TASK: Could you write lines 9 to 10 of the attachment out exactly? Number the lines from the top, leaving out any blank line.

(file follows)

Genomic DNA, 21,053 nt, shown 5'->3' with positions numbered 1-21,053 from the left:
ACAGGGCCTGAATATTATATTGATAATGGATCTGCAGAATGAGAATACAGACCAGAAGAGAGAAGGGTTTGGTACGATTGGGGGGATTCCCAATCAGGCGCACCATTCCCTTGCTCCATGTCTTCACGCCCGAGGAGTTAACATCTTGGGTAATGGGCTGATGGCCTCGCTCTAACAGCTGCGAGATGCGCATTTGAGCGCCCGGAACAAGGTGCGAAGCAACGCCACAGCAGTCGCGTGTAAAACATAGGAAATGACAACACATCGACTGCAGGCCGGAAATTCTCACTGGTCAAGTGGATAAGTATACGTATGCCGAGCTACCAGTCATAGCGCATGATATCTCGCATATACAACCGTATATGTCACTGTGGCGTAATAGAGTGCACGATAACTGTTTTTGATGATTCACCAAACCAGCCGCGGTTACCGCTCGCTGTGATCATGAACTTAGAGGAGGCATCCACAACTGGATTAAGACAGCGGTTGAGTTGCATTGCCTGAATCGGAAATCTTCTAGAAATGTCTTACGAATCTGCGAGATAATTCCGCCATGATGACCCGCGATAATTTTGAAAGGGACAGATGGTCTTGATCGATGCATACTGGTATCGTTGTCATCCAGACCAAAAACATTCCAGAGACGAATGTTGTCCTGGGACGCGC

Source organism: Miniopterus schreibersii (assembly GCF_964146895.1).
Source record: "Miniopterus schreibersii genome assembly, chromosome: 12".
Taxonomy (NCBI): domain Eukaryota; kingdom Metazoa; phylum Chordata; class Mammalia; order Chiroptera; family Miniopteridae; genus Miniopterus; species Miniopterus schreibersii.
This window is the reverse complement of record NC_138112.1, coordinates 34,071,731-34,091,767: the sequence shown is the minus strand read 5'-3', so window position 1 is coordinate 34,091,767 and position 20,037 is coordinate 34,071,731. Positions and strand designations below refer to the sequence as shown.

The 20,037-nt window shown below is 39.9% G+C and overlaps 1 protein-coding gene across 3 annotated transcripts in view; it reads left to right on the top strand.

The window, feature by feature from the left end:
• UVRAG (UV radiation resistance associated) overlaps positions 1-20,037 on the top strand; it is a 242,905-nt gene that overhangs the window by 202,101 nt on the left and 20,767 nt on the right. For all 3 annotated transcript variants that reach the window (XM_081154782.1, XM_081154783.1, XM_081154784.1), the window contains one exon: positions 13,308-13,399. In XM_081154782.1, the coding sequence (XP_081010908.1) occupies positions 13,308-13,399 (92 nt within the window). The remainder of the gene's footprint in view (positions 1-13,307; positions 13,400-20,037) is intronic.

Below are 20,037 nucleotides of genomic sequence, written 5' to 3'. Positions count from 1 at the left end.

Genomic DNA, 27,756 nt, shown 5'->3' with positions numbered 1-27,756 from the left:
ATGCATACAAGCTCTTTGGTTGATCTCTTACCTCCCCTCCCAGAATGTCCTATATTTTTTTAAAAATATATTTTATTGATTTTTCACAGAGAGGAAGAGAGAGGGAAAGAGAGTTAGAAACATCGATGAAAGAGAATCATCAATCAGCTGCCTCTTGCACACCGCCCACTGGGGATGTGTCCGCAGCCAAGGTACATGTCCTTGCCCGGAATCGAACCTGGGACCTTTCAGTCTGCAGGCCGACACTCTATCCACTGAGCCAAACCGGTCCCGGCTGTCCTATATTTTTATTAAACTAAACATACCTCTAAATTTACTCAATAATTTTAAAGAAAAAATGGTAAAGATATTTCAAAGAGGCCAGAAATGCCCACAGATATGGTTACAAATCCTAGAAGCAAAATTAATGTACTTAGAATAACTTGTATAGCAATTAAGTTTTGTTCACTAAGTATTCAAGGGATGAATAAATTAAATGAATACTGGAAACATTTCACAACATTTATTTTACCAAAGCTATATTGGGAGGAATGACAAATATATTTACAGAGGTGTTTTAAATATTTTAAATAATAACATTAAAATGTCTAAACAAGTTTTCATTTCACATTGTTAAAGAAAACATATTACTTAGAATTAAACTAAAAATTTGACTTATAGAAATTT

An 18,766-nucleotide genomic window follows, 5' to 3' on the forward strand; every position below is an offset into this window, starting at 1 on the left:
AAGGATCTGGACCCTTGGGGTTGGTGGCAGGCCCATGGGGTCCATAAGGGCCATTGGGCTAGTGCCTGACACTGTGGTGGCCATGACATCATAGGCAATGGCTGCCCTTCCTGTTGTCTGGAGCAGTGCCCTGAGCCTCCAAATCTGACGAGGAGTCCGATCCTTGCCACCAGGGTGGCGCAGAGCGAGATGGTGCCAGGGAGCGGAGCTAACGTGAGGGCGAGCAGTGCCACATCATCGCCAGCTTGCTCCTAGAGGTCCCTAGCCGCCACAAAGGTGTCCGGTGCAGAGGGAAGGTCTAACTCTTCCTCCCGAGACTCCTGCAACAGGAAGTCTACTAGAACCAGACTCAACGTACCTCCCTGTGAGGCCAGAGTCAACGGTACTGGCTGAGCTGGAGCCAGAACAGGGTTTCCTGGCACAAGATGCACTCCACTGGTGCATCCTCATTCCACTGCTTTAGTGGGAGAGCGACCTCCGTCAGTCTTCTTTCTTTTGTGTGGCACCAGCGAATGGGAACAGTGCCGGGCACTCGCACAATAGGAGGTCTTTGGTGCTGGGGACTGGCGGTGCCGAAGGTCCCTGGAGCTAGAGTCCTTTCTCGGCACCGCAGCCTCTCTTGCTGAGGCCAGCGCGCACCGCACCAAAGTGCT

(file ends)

• UVRAG (UV radiation resistance associated) overlaps positions 1-20,037 on the top strand; it is a 242,905-nt gene that overhangs the window by 202,101 nt on the left and 20,767 nt on the right. For all 3 annotated transcript variants that reach the window (XM_081154782.1, XM_081154783.1, XM_081154784.1), the window contains one exon: positions 13,308-13,399. In XM_081154782.1, the coding sequence (XP_081010908.1) occupies positions 13,308-13,399 (92 nt within the window). The remainder of the gene's footprint in view (positions 1-13,307; positions 13,400-20,037) is intronic.

Below are 20,037 nucleotides of genomic sequence, written 5' to 3'. Positions count from 1 at the left end.